Drug Controller General of India has given approval for clinical trial of drugs - 'favipiravir' and 'phytopharmaceutical' - to combat coronavirus
Favipiravir is a drug which is commonly used in Japan, China and some other countries, to treat influenza
New Delhi: The Council for Scientific and Industrial Research (CSIR) has received approval from Drug Controller General of India (DGCI) for its two clinical trial drugs - 'favipiravir' and 'phytopharmaceutical' - to combat coronavirus.
Favipiravir is a drug which is commonly used in Japan, China and some other countries, to treat influenza that has a very broad spectrum of RNA polymerase.
The CSIR is exploring a native herb as a biological medicine or phytopharmaceutical, which is already being tested as medicine for dengue for its efficacy to combat COVID-19.
CSIR Director General Shekhar Mande said that they will start the clinical trial within a week.
"The CSIR is working with multiple renowned pharmaceutical companies and trying to see whether we can bring a certain solution to the market as an intervention against COVID-19. In this regard, few clinical trials have already been initiated in partnership with certain companies last night. The DCGI has given us approval for clinical trials of two drugs so we will soon begin with it," he said.
Phytopharmaceutical is essentially a herbal medicine extracted from plants. It is a cocktail of different compounds but has a biological origin from a plant. In the United States, the Food and Drug Administration (FDA) terms it botanical, however, in India the DCGI calls it phytopharmaceutical.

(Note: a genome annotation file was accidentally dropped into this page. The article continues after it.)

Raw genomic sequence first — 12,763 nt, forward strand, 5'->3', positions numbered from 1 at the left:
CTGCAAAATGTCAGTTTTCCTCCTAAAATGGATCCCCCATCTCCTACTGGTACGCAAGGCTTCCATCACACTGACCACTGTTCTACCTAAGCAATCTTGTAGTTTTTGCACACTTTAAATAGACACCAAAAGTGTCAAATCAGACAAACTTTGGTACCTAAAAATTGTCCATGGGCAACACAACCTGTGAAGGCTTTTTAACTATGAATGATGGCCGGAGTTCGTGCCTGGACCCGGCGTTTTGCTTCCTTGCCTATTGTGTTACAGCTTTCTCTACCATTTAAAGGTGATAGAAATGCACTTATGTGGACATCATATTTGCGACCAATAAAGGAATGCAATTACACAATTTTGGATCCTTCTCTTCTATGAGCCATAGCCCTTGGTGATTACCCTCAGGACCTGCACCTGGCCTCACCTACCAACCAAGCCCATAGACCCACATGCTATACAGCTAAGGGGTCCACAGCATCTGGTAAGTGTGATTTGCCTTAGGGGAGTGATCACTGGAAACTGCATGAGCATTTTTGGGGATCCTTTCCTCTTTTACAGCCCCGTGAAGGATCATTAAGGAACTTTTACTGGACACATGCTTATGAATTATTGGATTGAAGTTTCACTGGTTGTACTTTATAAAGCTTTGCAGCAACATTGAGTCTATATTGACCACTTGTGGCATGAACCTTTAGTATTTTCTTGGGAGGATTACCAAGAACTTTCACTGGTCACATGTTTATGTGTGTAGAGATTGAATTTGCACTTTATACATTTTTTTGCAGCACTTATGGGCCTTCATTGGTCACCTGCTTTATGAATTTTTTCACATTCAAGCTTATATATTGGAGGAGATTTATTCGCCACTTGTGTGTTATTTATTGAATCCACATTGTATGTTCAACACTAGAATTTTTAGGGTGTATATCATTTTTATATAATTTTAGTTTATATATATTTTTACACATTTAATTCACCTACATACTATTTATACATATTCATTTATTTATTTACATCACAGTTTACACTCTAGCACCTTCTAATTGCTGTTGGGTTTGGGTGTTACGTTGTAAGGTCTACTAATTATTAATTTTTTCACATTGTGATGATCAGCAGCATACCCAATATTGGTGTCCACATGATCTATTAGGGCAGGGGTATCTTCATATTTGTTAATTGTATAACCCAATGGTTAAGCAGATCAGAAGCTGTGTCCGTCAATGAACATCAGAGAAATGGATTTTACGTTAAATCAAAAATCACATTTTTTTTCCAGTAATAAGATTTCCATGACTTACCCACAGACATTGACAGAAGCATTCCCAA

In May 2016, a renowned pharmaceutical company and International Centre for Genetic Engineering and Biotechnology (ICGEB), Delhi, had signed an agreement to develop a botanical drug for treatment against dengue.
"We are already testing the efficacy of this medicine against dengue and it is in the advanced stage in phase-II human trials. The mechanisms of treatment are similar," Mande said.
Speaking about favipiravir, he said it is a safe drug and its trail is expected to be completed in about 1.5 months. "It the tests are successful with the expected results, then this drug will be available soon at affordable prices. A big reason for this is that favipiravir is an old medicine the patent of which has now expired," he said.
This story has been published from a wire agency feed without modifications to the text. Only the headline has been changed.
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